These figures demonstrate the risk that some journalists accept as requisite to the duty they choose to perform. Iraq’s place at the top of the danger scale is both obvious and tragic. Sadly, these numbers don’t include the tens of thousands of civilians that have been killed.

FCC Chief: Too Many Voices In The News

The Chairman of the Federal Communications Commission, Kevin Martin, told an audience of newspaper publishers that he supports repealing the ban on cross-ownership that prohibits owning a newspaper and television station in the same market. These rules promote greater diversity for news consumers, but Martin would prefer to pander to the media conglomerates he is supposed to be regulating.

In support of his contention that cross-ownership regs hurt publishers, he raises the point that there are some 300 fewer newspapers today than when the regs went into effect 30 years ago. However, it is far more likely that the decline in papers was caused by too much consolidation, not too little.

Martin made clear whose side he is on and, as evidence of his allegiences, he tells the Newspaper Association of America that it is their responsibility to change public opinion that presently favors current law.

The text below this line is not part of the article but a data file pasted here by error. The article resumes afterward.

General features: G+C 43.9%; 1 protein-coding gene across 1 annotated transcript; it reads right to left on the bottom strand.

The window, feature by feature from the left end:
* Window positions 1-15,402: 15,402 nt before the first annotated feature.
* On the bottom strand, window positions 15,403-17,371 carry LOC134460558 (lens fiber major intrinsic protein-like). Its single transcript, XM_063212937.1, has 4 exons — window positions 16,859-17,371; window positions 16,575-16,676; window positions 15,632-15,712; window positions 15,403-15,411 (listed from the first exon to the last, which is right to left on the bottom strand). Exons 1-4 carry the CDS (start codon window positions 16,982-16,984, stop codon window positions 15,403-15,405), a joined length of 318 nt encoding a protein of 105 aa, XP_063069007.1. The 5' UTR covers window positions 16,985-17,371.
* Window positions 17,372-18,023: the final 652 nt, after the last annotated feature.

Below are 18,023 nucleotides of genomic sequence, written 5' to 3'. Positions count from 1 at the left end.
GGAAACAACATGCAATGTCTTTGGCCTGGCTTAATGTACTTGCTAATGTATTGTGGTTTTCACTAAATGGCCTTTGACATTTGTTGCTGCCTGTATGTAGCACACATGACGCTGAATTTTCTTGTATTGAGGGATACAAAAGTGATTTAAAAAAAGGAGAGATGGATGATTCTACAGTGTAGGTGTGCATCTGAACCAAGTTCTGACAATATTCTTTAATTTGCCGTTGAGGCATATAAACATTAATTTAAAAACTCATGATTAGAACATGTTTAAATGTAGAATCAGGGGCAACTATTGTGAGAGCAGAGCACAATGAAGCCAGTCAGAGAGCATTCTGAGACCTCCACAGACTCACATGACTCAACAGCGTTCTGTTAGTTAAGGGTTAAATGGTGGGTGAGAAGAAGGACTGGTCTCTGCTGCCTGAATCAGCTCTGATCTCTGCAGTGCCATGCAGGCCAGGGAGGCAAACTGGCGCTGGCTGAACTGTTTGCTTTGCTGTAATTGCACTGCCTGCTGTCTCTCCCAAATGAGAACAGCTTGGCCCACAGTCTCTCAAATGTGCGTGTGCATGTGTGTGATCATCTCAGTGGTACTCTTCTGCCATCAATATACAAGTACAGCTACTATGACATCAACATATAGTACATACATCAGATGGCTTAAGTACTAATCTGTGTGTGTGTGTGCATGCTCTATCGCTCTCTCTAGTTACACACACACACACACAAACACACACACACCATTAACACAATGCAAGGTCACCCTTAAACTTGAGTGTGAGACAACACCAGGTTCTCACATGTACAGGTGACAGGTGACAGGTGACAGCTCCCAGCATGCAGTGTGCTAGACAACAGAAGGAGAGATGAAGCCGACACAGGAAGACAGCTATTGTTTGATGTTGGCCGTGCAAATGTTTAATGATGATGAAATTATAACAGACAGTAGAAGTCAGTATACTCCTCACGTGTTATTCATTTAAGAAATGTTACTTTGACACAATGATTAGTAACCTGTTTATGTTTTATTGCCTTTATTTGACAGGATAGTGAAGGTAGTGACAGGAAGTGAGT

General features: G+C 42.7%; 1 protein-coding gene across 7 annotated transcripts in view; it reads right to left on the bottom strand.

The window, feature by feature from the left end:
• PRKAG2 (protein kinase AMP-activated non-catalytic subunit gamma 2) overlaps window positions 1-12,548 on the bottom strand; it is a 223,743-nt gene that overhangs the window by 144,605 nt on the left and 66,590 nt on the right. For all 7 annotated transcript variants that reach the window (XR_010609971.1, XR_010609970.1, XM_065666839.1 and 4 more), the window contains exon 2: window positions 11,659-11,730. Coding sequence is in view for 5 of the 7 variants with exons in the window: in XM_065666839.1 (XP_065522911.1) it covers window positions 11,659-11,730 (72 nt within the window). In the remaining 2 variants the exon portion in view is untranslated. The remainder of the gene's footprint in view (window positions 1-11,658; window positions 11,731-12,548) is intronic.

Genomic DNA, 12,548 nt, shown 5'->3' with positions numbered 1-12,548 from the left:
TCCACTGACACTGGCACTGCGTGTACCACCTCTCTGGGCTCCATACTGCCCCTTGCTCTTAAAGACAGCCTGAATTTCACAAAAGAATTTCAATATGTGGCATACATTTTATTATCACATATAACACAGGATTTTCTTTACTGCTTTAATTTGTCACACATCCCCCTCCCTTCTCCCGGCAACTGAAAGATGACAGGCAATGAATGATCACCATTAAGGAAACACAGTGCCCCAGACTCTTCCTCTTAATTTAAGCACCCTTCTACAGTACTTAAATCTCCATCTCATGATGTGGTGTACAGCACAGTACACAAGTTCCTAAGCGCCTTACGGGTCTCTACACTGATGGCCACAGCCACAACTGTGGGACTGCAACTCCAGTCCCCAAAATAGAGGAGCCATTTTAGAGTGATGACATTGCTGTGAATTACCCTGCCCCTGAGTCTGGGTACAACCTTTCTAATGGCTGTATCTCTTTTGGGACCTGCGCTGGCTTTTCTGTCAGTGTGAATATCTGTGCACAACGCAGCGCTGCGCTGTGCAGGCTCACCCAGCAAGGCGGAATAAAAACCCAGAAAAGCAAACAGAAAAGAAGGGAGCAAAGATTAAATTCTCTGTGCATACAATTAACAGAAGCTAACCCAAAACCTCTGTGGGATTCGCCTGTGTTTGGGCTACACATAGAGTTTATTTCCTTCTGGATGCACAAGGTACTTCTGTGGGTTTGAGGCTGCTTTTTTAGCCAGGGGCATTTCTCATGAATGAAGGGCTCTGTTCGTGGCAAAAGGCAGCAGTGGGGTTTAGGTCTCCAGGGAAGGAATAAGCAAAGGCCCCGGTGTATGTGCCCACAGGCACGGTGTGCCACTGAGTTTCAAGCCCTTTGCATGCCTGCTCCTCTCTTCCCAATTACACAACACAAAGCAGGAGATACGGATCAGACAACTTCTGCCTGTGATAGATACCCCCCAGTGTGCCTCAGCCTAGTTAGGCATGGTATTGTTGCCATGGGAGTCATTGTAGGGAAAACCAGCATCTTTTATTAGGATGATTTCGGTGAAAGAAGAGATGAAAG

“The public is not convinced of the need to change these rules, and if you can’t convince the public, our chances to do that are dim.”

It might be nice if the FCC were advocating on behalf of the public instead of implying that the only thing holding back the publisher’s rule change is the public’s failure to be convinced of the rule’s harm. It might be nice if the FCC recognized that the public just may know what is in it’s own best interest.

Chris Matthews: Chowderhead

Yesterday, Chris Matthews interviewed Gen. Anthony Zinni and pressed him on the administration’s planning for post-invasion Iraq.

Matthews: Who believed there would not be resistance? What fool thought that a third world country would let us march into their country and start calling the shots without resistance? I mean, I am just saying. Who believes that?

Zinni: Well, I can tell you, the planners at the Pentagon seemed to adopt these very naive expectations and assumptions.

Matthews: What kind of a chowder head would believe that in the middle of the Arab world we were going to face this magical situation where everybody is going to be giving us flowers, the girls are going to be kissing us, they‘ll be jumping on our tanks, in love with our G.I.‘s.